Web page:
See What kind of special training do engineers working on mission-critical software receive? [closed] and its followup on Reddit. In the Reddit thread there are 2 expanded answers. The thread is also archived here.

- What are the software safety standards?

See the Software Safety Standards here in this list.

Also see on StackOverflow: Coding for high reliability/availability/security - what standards do I read? and Software Safety Standards

- Safety-critical software and optimising compilers?

Safety-critical software and optimising compilers

- Does Rust have a chance in mission-critical software?

Does Rust have a chance in mission-critical software? (currently Ada and proven C niches)



CREDC Seminar Series. Presented on November 7, 2016 by Nancy Leveson, Professor of Aeronautics and Astronautics and Engineering Systems, MIT. Cyber Resilient Energy Delivery Consortium (CREDC),

Dr. Richard Cook is the Professor of Healthcare Systems Safety and Chairman of the Department of Patient Safety at the Kungliga Techniska Hogskolan (the Royal Institute of Technology) in Stockholm, Sweden. He is a practicing physician, researcher and educator.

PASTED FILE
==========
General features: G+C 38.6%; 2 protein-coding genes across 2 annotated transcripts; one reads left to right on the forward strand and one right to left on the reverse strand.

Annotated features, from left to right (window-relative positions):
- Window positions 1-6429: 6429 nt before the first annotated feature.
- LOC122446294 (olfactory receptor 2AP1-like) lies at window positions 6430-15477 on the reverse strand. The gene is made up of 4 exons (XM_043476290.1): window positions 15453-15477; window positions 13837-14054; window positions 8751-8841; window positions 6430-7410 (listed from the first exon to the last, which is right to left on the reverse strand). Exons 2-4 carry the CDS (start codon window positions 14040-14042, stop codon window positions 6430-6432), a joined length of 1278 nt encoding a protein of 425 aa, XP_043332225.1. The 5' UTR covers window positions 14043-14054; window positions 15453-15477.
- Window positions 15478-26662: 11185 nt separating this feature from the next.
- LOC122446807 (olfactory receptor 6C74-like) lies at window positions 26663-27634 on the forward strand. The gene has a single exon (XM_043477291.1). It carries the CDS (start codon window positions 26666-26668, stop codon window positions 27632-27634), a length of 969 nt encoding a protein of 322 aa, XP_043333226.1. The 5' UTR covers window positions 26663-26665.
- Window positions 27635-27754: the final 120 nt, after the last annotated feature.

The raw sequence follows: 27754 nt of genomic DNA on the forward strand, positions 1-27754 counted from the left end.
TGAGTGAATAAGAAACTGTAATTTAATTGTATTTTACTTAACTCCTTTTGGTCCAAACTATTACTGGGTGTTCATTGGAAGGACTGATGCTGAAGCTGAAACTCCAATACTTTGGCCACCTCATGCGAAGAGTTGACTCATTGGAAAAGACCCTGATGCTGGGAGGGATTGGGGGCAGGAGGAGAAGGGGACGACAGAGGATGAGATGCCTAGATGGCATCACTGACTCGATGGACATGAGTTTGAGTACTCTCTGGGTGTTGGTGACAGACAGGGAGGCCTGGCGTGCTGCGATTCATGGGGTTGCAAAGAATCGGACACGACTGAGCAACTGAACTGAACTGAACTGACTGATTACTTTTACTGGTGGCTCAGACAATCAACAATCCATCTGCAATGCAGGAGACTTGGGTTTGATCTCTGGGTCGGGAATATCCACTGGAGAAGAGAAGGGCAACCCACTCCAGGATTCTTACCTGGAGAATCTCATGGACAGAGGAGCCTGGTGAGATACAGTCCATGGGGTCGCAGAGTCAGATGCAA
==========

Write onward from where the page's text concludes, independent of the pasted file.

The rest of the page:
See also paper "How Complex Systems Fail".

Marcel Beemster, Solid Sands B.V.,

This talk will give examples of Airbus use of Formal Methods to verify avionics software, and summarises the integration of Formal Methods in the upcoming ED-12/DO-178 issue C. Firstly, examples of verification based on theorem proving or abstract interpretation will show how Airbus has already taken advantage of the use of Formal Methods to verify avionics software. Secondly, we will show how Formal Method for verification has been introduced in the upcoming issue C of ED-12/DO-178.